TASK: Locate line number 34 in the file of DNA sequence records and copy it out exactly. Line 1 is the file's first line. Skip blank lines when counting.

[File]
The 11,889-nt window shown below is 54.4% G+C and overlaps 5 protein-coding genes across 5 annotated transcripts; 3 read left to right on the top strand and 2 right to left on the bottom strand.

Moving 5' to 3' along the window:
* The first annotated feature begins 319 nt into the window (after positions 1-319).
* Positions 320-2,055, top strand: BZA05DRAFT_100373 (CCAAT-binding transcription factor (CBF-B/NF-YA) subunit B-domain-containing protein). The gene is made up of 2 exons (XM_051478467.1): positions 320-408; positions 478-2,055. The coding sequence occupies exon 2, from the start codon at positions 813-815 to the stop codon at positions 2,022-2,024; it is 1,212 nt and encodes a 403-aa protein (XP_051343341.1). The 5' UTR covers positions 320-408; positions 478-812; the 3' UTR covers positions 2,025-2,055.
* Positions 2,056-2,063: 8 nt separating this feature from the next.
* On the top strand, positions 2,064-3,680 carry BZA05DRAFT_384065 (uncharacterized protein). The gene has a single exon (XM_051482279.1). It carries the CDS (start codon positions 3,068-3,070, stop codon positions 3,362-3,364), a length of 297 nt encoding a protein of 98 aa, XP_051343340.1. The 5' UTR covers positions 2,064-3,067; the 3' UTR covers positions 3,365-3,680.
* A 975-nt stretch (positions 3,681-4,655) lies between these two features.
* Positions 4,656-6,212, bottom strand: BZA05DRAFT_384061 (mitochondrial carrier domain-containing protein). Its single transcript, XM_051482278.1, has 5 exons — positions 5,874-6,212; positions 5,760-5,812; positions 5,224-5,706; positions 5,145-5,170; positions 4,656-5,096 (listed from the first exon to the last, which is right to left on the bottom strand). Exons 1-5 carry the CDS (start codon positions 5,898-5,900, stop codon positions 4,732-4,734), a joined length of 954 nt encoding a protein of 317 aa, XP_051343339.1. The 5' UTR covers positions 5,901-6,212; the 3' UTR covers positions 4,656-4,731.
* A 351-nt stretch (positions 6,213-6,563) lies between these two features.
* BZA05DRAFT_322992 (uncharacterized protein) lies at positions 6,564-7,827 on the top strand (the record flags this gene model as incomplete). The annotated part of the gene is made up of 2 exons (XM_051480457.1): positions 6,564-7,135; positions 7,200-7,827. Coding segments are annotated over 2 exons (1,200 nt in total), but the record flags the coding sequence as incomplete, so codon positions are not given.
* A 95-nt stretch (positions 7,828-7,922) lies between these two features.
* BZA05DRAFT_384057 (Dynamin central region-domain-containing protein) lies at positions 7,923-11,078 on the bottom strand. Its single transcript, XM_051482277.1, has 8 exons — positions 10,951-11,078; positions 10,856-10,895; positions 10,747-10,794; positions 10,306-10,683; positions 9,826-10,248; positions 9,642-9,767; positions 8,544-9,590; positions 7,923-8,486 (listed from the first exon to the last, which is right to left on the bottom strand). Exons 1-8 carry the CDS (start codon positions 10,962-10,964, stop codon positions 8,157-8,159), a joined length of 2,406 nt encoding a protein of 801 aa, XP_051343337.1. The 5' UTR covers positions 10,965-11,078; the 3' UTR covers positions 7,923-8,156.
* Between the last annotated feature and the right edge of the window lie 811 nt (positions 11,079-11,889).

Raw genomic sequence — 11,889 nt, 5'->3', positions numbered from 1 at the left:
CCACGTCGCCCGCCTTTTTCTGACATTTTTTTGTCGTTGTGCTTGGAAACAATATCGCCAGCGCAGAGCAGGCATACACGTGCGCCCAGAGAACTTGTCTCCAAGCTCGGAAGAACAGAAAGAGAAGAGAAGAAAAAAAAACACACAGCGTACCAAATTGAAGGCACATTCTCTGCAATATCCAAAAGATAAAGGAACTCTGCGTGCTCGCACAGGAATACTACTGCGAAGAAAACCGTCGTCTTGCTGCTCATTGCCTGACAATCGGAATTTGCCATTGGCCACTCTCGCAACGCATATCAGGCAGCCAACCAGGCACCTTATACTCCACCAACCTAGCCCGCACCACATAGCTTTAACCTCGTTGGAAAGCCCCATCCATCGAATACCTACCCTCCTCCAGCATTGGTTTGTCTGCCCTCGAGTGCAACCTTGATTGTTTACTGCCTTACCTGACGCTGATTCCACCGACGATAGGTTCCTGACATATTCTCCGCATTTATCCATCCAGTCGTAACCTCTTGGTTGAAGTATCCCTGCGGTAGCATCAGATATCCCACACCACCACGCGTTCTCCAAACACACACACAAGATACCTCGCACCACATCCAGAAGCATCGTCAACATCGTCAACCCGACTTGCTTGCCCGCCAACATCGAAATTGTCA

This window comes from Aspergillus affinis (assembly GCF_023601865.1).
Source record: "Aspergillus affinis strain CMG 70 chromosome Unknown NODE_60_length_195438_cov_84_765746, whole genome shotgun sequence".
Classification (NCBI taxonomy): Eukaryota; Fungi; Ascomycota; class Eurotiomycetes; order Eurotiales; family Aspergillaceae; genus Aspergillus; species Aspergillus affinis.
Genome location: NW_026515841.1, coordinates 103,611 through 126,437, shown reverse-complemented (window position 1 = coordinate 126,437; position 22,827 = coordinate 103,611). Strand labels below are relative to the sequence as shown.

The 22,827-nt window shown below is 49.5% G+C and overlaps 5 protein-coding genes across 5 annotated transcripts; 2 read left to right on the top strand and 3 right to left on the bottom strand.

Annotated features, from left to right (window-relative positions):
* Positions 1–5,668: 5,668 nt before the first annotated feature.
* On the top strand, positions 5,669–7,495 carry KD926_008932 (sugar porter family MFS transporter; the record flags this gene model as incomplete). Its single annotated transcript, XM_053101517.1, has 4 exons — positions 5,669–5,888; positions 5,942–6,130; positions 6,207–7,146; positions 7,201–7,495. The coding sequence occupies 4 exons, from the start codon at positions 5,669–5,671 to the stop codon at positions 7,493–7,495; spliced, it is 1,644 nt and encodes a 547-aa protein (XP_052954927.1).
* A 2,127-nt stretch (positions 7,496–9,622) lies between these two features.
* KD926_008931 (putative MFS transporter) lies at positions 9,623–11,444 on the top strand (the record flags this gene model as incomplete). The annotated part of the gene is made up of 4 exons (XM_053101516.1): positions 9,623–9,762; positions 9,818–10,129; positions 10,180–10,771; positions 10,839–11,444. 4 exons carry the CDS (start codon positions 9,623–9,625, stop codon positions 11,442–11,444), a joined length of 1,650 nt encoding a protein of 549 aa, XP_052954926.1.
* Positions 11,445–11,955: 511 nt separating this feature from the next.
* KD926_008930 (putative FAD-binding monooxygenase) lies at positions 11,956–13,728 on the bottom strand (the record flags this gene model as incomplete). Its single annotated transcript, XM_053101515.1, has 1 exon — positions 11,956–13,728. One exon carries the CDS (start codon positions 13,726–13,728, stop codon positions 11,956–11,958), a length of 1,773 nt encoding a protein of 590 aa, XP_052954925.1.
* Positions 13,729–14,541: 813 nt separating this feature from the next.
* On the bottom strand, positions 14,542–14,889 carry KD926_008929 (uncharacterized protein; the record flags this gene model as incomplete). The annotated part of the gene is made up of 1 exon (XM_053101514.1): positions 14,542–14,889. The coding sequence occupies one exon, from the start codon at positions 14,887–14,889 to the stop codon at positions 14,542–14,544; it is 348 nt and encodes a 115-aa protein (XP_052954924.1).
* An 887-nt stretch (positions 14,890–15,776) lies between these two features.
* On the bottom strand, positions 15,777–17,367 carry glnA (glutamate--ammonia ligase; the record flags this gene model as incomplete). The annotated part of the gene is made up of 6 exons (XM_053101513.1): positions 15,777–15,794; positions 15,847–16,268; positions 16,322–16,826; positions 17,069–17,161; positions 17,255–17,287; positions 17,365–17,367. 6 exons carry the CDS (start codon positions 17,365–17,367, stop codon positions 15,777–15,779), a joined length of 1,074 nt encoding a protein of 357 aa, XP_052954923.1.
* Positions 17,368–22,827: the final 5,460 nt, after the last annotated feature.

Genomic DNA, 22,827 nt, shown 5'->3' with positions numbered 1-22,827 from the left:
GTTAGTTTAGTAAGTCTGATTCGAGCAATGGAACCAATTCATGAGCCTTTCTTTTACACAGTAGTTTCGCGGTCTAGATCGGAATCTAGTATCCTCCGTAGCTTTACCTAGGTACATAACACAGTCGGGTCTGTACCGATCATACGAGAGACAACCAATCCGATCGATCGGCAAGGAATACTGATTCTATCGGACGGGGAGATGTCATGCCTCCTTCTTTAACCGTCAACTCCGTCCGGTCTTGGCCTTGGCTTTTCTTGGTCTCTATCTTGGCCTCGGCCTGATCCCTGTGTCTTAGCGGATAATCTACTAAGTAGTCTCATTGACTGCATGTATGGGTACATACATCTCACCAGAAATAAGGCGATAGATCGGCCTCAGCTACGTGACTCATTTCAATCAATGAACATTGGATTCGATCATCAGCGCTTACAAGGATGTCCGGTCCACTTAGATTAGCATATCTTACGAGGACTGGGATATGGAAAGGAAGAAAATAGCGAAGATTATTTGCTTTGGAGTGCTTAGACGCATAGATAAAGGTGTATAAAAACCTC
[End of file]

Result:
GTTAGTTTAGTAAGTCTGATTCGAGCAATGGAACCAATTCATGAGCCTTTCTTTTACACAGTAGTTTCGCGGTCTAGATCGGAATCTAGTATCCTCCGTAGCTTTACCTAGGTACATAACACAGTCGGGTCTGTACCGATCATACGAGAGACAACCAATCCGATCGATCGGCAAGGAATACTGATTCTATCGGACGGGGAGATGTCATGCCTCCTTCTTTAACCGTCAACTCCGTCCGGTCTTGGCCTTGGCTTTTCTTGGTCTCTATCTTGGCCTCGGCCTGATCCCTGTGTCTTAGCGGATAATCTACTAAGTAGTCTCATTGACTGCATGTATGGGTACATACATCTCACCAGAAATAAGGCGATAGATCGGCCTCAGCTACGTGACTCATTTCAATCAATGAACATTGGATTCGATCATCAGCGCTTACAAGGATGTCCGGTCCACTTAGATTAGCATATCTTACGAGGACTGGGATATGGAAAGGAAGAAAATAGCGAAGATTATTTGCTTTGGAGTGCTTAGACGCATAGATAAAGGTGTATAAAAACCTC